But Truss, in a debate that same day hosted by Sky News, struck an optimistic note, saying a recession was “not inevitable.”
“We can change the outcome, and we can make it more likely that the economy grows,” she said.
What’s her remedy? A set of personal income and business tax cuts amounting to more than £30 billion ($37 billion), according to estimates by the Institute of Fiscal Studies.
Tax cuts, Truss said, will help rein in runaway prices and boost growth — a claim that’s left many economists dumbfounded.
She’s counting on these cuts to stimulate growth, encourage businesses to invest, and ultimately help bring down inflation — which the Bank of England expects to edge above 13% later this year.
But without a meaningful reduction in government spending — which Truss has not laid out in detail — “most of the economic theory we have built in the past 100 years would claim the opposite,” Grégory Claeys, senior fellow at Bruegel, a think tank, told CNN Business.
Truss has cited Patrick Minford, a pro-Brexit economist at Cardiff University whose research influenced Margaret Thatcher’s government in the 1980s, in backing her view.
But John Van Reenen, a professor at the London School of Economics, among others, disagrees.
“[She’s] wrong. It won’t decrease inflation, it will increase inflation,” he told CNN Business.
Tax cuts put more money into people’s pockets, driving up demand for goods and services. In the context of an “extremely tight,” labor market, Van Reenen said, fueling more demand will worsen inflation.
A spokesperson for Liz Truss told CNN Business that the country’s tax burden would soon be the highest since the 1940s, which would stifle business, innovation and growth.
“Liz’s tax cuts are necessary, affordable and not inflationary. Cutting taxes, incentivizing business investment will boost productivity, create new jobs and ensure people can keep more of their hard earned cash,” the spokesperson said.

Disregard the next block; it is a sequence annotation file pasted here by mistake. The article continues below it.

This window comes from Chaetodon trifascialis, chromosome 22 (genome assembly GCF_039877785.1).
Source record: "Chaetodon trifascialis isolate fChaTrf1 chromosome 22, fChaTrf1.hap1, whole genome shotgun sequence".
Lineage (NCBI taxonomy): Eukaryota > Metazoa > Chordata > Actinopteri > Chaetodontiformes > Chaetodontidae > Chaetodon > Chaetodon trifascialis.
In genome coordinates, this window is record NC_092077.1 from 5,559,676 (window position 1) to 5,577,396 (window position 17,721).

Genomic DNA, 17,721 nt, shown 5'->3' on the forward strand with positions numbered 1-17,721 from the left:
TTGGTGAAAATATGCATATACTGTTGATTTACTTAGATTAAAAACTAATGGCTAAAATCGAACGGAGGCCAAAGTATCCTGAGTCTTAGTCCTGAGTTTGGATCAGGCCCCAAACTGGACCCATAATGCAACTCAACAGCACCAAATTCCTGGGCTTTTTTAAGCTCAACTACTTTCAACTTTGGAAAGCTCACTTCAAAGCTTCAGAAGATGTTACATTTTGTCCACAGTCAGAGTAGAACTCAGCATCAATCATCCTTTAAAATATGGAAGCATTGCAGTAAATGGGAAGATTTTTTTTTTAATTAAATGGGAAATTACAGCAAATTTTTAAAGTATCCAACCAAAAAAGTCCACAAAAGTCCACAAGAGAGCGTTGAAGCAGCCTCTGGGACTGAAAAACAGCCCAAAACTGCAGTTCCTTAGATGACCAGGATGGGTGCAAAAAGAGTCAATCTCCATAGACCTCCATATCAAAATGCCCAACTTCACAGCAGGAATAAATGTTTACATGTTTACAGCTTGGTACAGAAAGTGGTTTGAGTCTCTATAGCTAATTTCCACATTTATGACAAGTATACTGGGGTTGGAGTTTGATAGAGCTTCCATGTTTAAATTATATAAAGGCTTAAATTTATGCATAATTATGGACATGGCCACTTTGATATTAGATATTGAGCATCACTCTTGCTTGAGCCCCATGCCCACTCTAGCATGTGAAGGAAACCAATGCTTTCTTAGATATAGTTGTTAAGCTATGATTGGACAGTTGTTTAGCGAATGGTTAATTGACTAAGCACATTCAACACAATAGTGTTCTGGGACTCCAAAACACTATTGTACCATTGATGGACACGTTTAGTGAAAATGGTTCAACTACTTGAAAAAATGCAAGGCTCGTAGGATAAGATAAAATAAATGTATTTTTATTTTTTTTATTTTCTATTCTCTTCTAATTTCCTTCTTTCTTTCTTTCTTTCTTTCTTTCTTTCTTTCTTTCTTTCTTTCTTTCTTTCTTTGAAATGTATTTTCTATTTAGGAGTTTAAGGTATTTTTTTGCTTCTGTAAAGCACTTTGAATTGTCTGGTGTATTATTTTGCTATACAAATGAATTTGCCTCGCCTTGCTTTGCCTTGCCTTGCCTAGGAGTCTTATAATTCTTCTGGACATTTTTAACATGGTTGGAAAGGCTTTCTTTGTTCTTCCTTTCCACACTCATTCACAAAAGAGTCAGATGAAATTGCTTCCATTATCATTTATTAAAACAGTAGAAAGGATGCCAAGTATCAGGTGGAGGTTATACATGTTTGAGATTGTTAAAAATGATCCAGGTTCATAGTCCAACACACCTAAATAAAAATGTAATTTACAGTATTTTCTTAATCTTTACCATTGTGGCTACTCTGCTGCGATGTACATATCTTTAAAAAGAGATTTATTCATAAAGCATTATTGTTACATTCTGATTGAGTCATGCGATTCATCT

Any further rises in consumer prices could pile further pain on households and spur the Bank of England to hike interest rates again, hitting those without a fixed-rate mortgage particularly hard.
Eye-watering energy prices, exacerbated by Russia’s invasion of Ukraine, have driven consumer prices up 9.4% year-over-year.
“If we also have a reputation for levying a surprise tax on any industry that makes a profit, that is a big problem for our country,” she told Sky News.
Racking up debt
Economists point to other hurdles in Truss’ plans, which include a promise to increase military spending: rising government debt.
“The effect you would get on growth [from tax cuts] is nowhere near enough for them to pay for themselves,” Stuart Adam, a senior economist at the IFS, told CNN Business.
Truss formerly served as a high-ranking minister in the country’s Treasury department, a role that has responsibility for managing public spending.
Now, instead of big spending cuts, Truss has promised to find savings through slashing waste and inefficiency in the public sector, though some of her plans have already come unstuck.
Earlier this week, Truss retracted a proposal to tie the wages of government workers to local living costs, which she claimed would save £8.8 billion ($11 billion).
Critics argued the plans would result in an effective pay cut for millions of nurses and teachers.
In the long run, Adam said, the government would need to slash its spending or raise taxes again to pay for any tax cuts introduced by Truss.
“At some point that’s got to come home to roost,” he said.
Going for growth
“Just stimulating demand [through tax cuts] isn’t a great tool for getting out of [a recession],” Adam said.
Further interest rate hikes resulting from higher inflation would be likely to reduce demand anyway, he added.
For Van Reenen, the focus on tax cuts to boost growth is misplaced. Deeper problems in the economy, including more than a decade of stagnant productivity and real wage growth, should be the new prime minister’s priority.
“It’s a bit depressing the lack of significant engagement with serious issues,” he said, referring to both Truss and Sunak’s plans for the future.